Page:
- Challenging scenes – Emotional scenes can quickly become overwhelming.
- Delays – Being on set requires unbelievable patience and tolerance for delays.
- Personality clashes – With high tensions, good communication can go out the window.
Whether it’s your first day or your tenth, unexpected things will happen. Schedules change, things break, delays occur. The unexpected and unfamiliar are common causes of stress and when you add the pressure to do your best and to do it on time, the stress can quickly build up. Here are some tips to help you alleviate the pressure:
Being prepared is the single easiest way to cope with stress. I don’t just mean knowing your lines and nipping to the loo. I mean taking care of yourself in the run-up to the job. Preparing yourself with coping strategies for stressful situations gives you priceless mental resources.
Meditation is an excellent source of inspiration. It teaches you how to take control of spiralling thoughts and how to prevent them from spiralling in the first place. When you take steps to develop practices that help you manage your stress, you’ll be actively working to solve it rather than dwelling on it or worse, worrying about it.
Tips for preparation:
- Practice meditation
- Eat healthy foods that won’t give you a sugar crash
- Drink water and never alcohol the night before a job
- Give yourself plenty of time to learn lines and get to set
- Get as much sleep as you can
- Expect delays
When you communicate openly, you’ll find that others will respond in kind. Nobody can read minds and if you pretend you’re fine and ready to go, they will assume you are. Acting is an emotionally demanding job and no one will mind if you need five minutes between takes to centre yourself.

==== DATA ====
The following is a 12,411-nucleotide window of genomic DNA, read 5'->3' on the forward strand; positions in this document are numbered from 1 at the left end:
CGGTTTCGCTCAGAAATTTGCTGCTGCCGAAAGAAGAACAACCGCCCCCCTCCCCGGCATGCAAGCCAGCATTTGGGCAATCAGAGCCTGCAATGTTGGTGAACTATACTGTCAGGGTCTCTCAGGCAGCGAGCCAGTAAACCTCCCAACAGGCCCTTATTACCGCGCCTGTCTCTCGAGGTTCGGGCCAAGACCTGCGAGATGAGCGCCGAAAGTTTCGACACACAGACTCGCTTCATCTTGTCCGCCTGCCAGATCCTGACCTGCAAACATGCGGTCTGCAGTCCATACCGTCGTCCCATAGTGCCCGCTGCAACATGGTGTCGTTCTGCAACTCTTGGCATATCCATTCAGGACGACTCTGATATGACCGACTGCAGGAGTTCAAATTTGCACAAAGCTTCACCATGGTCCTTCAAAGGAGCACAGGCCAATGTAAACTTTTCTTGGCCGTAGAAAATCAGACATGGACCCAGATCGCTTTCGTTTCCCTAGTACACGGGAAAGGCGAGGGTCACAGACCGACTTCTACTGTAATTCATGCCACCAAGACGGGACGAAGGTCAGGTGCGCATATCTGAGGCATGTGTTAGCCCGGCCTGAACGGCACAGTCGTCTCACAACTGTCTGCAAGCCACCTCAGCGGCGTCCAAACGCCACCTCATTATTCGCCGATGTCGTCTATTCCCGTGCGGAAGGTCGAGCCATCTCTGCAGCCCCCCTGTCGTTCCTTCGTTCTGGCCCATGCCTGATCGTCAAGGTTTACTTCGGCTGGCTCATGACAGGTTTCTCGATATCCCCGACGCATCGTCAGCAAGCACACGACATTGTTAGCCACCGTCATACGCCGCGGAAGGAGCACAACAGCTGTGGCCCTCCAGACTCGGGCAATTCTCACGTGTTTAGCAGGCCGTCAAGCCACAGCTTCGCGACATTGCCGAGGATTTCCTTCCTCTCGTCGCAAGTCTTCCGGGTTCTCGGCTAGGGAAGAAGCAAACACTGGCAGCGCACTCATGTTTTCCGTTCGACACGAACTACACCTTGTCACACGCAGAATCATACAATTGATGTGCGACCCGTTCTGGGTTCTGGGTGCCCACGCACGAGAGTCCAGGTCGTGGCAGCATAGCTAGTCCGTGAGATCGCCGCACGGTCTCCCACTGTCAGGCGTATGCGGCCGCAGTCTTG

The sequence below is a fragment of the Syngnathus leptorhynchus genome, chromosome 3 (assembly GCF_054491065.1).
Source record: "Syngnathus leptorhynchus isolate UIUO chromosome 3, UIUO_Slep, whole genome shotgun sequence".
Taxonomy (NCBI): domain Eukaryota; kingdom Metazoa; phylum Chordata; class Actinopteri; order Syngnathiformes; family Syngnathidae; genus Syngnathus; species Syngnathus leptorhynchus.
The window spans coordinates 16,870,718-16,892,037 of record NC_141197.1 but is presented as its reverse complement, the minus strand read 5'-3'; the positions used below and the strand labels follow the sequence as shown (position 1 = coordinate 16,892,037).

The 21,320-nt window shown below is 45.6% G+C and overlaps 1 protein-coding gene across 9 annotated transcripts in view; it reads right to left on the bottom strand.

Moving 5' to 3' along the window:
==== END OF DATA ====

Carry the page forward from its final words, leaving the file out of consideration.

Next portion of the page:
For challenging, emotional scenes, talk to the director. You can’t give your best performance 10 times in a row. You need to know when the focus will be on you so you can give it everything as few times as possible. If you feel that you are pushing yourself too far, speak up. Even the act of sharing that information could well provide stress-relief and you will get the support you need.
Chatting to fellow actors is a good way to share how you’re feeling, get advice and simply unburden. Respect that others may be stressed as well and try not to take your frustration out on them, even if there’s a clash of personalities.
3. Check reality
If a film’s set-up is so fragile that you needing a quick break will ruin everything, then production has a much deeper issue. On a professional set there will be time budgeted in for all sorts of eventualities, no director plans a shoot around everything going smoothly. The sooner you speak up about any issues you’re having or support you need, the easier and faster it can be taken into account.
Don’t Let Stress De-Rail You
It’s completely normal to feel stressed on set. So normal in fact, it’d be a surprise if you didn’t experience it. With massive pressures, insane timescales and changing schedules, being on set isn’t easy.
You can’t plan for every eventuality but you can learn strategies to manage your stress so you can deal with anything that’s thrown your way. You’re not alone. Talk to others, be open and honest and, above all, take care of yourself.
If you want further advice or are struggling with your mental health, there are many resources available. A good place to start is by listening to the Spotlight podcast episode about mental health in conjunction with Equity. You can also find support and advice through ArtsMinds and the charity Mind.
Kit Pascoe is a freelance writer, author and actor based in Devon. She studied a BTEC National Diploma in Performing Arts and completed short courses at the Cygnet Theatre School and Bristol Old Vic. She spent two weeks as an extra on Bohemian Rhapsody, drank too much tea in a Tefal commercial and has had supporting roles in several feature films.